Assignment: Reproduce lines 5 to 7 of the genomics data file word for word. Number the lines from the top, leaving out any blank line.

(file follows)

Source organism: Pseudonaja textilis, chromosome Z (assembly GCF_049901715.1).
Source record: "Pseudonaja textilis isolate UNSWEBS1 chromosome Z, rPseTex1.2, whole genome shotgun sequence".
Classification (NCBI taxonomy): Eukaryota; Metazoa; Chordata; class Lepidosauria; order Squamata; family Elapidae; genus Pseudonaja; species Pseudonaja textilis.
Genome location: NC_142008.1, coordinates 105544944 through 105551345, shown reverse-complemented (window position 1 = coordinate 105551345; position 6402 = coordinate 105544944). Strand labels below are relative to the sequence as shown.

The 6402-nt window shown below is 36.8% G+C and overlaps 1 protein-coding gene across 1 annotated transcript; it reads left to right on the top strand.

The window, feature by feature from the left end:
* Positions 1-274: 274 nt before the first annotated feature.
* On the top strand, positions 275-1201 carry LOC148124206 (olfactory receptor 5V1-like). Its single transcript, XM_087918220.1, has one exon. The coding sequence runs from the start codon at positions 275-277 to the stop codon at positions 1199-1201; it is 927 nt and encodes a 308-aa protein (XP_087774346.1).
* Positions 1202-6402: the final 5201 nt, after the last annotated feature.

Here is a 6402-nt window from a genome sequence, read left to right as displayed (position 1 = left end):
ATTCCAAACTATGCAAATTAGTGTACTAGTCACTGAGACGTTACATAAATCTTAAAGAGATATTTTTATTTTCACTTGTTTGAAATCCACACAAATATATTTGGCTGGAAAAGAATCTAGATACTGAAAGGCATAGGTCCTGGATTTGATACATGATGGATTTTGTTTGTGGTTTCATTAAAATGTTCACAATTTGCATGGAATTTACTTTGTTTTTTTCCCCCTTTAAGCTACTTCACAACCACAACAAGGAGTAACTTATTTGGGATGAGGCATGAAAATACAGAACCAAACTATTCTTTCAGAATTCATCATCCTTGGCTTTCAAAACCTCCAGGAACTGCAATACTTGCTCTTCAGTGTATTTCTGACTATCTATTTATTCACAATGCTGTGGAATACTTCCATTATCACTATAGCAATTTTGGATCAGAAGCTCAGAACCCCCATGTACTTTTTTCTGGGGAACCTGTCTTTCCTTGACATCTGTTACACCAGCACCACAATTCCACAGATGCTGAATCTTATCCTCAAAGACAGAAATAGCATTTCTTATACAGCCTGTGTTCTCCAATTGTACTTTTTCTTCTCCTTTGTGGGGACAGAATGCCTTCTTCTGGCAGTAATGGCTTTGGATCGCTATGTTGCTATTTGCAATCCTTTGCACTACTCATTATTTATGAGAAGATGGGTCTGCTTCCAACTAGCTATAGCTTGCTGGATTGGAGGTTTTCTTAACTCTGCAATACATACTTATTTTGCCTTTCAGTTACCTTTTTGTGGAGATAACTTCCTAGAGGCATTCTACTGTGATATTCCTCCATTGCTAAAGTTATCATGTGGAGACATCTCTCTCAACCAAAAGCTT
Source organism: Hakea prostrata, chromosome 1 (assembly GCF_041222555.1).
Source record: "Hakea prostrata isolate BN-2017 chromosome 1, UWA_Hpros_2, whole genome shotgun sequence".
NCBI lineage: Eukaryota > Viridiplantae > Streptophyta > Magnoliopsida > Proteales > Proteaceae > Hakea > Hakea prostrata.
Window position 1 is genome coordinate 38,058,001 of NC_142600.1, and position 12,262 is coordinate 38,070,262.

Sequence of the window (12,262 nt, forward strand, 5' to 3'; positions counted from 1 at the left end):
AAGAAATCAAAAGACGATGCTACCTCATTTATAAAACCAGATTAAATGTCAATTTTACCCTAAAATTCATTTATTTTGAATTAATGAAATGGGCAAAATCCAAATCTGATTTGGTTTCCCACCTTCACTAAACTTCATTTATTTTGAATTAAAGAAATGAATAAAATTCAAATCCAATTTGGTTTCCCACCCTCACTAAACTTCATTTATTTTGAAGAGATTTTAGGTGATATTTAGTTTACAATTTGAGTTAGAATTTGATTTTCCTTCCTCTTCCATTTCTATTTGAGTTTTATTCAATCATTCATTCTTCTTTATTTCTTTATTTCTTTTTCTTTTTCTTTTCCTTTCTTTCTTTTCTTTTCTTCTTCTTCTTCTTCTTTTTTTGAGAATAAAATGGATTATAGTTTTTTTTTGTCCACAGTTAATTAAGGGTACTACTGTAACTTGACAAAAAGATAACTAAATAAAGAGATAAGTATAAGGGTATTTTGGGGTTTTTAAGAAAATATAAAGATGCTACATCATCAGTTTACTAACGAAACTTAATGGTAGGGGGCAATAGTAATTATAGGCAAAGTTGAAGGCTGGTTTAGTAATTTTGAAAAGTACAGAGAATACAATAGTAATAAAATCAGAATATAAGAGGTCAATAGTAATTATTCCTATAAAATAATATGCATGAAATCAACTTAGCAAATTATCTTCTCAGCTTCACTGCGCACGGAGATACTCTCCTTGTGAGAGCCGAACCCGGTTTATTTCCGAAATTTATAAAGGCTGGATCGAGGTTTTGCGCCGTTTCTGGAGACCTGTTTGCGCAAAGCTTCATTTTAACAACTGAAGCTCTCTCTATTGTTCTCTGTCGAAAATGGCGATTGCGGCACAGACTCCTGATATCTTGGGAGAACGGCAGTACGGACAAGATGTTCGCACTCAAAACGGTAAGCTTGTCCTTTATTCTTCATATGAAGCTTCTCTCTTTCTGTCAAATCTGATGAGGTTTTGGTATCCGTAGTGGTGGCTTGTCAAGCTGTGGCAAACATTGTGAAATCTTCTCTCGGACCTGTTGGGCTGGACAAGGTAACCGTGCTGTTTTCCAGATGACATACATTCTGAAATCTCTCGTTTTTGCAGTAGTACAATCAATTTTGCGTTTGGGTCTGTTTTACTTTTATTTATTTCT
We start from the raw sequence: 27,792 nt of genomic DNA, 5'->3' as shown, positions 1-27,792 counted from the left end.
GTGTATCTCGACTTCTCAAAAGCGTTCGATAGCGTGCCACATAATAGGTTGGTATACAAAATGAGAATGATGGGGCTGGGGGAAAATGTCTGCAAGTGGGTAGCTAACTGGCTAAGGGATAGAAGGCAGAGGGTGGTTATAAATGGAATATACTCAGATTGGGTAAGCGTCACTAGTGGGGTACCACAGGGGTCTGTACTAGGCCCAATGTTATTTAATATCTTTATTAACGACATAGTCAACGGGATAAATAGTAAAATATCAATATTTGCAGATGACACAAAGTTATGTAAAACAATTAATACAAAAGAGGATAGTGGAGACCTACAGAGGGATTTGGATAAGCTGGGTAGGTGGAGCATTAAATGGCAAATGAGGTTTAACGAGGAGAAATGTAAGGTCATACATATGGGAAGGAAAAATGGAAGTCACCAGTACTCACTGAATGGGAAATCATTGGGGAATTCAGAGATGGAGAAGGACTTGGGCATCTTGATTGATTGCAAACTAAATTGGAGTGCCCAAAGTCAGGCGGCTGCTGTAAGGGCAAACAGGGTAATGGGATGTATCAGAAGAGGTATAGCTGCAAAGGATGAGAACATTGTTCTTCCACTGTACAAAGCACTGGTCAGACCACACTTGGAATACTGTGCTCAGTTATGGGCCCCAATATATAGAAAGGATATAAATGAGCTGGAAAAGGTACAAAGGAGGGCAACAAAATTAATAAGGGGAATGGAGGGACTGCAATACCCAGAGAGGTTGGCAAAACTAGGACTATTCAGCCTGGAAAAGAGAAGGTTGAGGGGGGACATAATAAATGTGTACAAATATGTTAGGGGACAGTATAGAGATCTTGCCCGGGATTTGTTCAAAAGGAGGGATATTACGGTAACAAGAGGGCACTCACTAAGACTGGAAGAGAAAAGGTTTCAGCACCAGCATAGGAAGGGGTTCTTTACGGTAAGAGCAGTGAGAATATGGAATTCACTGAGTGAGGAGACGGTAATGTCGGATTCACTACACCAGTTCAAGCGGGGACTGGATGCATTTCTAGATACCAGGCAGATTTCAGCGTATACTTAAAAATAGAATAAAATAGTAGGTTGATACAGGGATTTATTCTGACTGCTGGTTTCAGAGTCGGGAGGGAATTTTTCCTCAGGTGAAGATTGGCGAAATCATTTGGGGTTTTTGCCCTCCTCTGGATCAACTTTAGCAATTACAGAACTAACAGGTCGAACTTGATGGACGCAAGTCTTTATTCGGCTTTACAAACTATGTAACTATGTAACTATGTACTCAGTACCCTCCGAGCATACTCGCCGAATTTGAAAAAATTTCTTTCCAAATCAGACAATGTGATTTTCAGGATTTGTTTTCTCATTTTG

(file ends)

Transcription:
The 6402-nt window shown below is 36.8% G+C and overlaps 1 protein-coding gene across 1 annotated transcript; it reads left to right on the top strand.

The window, feature by feature from the left end:
* Positions 1-274: 274 nt before the first annotated feature.